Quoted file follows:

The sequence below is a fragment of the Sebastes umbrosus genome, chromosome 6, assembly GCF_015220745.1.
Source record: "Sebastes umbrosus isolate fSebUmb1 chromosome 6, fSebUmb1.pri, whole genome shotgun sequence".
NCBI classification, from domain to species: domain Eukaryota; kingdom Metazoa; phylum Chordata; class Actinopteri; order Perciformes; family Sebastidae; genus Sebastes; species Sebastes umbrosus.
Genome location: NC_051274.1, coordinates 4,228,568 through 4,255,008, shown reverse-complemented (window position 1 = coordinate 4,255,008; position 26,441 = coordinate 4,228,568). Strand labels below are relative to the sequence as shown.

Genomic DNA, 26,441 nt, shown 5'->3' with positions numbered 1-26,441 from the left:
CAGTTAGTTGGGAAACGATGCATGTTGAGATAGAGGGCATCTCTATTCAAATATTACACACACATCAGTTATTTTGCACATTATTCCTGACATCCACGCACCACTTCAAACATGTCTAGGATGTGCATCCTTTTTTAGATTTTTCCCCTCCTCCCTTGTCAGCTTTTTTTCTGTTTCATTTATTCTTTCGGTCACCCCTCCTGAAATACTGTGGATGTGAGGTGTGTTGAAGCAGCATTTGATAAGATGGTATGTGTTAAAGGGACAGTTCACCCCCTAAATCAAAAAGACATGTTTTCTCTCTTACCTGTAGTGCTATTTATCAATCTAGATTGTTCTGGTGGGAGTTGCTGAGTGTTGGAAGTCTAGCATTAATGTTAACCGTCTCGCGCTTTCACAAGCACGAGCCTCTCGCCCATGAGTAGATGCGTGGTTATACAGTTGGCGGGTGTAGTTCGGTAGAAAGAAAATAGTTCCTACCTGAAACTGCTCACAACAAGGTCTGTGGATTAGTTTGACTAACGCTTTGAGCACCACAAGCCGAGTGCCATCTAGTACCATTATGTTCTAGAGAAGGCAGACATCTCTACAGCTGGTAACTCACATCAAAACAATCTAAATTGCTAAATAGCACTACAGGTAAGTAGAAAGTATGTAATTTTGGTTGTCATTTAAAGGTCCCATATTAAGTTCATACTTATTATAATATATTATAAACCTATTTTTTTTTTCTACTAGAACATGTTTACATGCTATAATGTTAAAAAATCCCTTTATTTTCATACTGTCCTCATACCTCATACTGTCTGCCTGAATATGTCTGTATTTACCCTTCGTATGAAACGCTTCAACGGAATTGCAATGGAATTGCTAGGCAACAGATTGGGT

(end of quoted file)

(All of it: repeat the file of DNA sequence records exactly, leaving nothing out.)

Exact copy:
The sequence below is a fragment of the Sebastes umbrosus genome, chromosome 6, assembly GCF_015220745.1.
Source record: "Sebastes umbrosus isolate fSebUmb1 chromosome 6, fSebUmb1.pri, whole genome shotgun sequence".
NCBI classification, from domain to species: domain Eukaryota; kingdom Metazoa; phylum Chordata; class Actinopteri; order Perciformes; family Sebastidae; genus Sebastes; species Sebastes umbrosus.
Genome location: NC_051274.1, coordinates 4,228,568 through 4,255,008, shown reverse-complemented (window position 1 = coordinate 4,255,008; position 26,441 = coordinate 4,228,568). Strand labels below are relative to the sequence as shown.

Genomic DNA, 26,441 nt, shown 5'->3' with positions numbered 1-26,441 from the left:
CAGTTAGTTGGGAAACGATGCATGTTGAGATAGAGGGCATCTCTATTCAAATATTACACACACATCAGTTATTTTGCACATTATTCCTGACATCCACGCACCACTTCAAACATGTCTAGGATGTGCATCCTTTTTTAGATTTTTCCCCTCCTCCCTTGTCAGCTTTTTTTCTGTTTCATTTATTCTTTCGGTCACCCCTCCTGAAATACTGTGGATGTGAGGTGTGTTGAAGCAGCATTTGATAAGATGGTATGTGTTAAAGGGACAGTTCACCCCCTAAATCAAAAAGACATGTTTTCTCTCTTACCTGTAGTGCTATTTATCAATCTAGATTGTTCTGGTGGGAGTTGCTGAGTGTTGGAAGTCTAGCATTAATGTTAACCGTCTCGCGCTTTCACAAGCACGAGCCTCTCGCCCATGAGTAGATGCGTGGTTATACAGTTGGCGGGTGTAGTTCGGTAGAAAGAAAATAGTTCCTACCTGAAACTGCTCACAACAAGGTCTGTGGATTAGTTTGACTAACGCTTTGAGCACCACAAGCCGAGTGCCATCTAGTACCATTATGTTCTAGAGAAGGCAGACATCTCTACAGCTGGTAACTCACATCAAAACAATCTAAATTGCTAAATAGCACTACAGGTAAGTAGAAAGTATGTAATTTTGGTTGTCATTTAAAGGTCCCATATTAAGTTCATACTTATTATAATATATTATAAACCTATTTTTTTTTTCTACTAGAACATGTTTACATGCTATAATGTTAAAAAATCCCTTTATTTTCATACTGTCCTCATACCTCATACTGTCTGCCTGAATATGTCTGTATTTACCCTTCGTATGAAACGCTTCAACGGAATTGCAATGGAATTGCTAGGCAACAGATTGGGT